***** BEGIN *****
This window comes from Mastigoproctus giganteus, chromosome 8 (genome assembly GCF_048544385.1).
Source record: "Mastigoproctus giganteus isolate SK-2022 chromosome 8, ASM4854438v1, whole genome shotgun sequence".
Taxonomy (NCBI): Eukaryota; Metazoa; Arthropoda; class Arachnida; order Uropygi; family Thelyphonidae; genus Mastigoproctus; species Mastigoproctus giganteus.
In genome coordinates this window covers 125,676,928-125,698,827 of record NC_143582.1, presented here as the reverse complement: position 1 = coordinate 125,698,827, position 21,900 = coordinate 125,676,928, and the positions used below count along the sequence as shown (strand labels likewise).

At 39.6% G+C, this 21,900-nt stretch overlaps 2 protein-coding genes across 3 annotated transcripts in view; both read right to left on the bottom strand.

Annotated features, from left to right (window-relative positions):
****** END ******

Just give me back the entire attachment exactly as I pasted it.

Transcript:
This window comes from Mastigoproctus giganteus, chromosome 8 (genome assembly GCF_048544385.1).
Source record: "Mastigoproctus giganteus isolate SK-2022 chromosome 8, ASM4854438v1, whole genome shotgun sequence".
Taxonomy (NCBI): Eukaryota; Metazoa; Arthropoda; class Arachnida; order Uropygi; family Thelyphonidae; genus Mastigoproctus; species Mastigoproctus giganteus.
In genome coordinates this window covers 125,676,928-125,698,827 of record NC_143582.1, presented here as the reverse complement: position 1 = coordinate 125,698,827, position 21,900 = coordinate 125,676,928, and the positions used below count along the sequence as shown (strand labels likewise).

At 39.6% G+C, this 21,900-nt stretch overlaps 2 protein-coding genes across 3 annotated transcripts in view; both read right to left on the bottom strand.

Annotated features, from left to right (window-relative positions):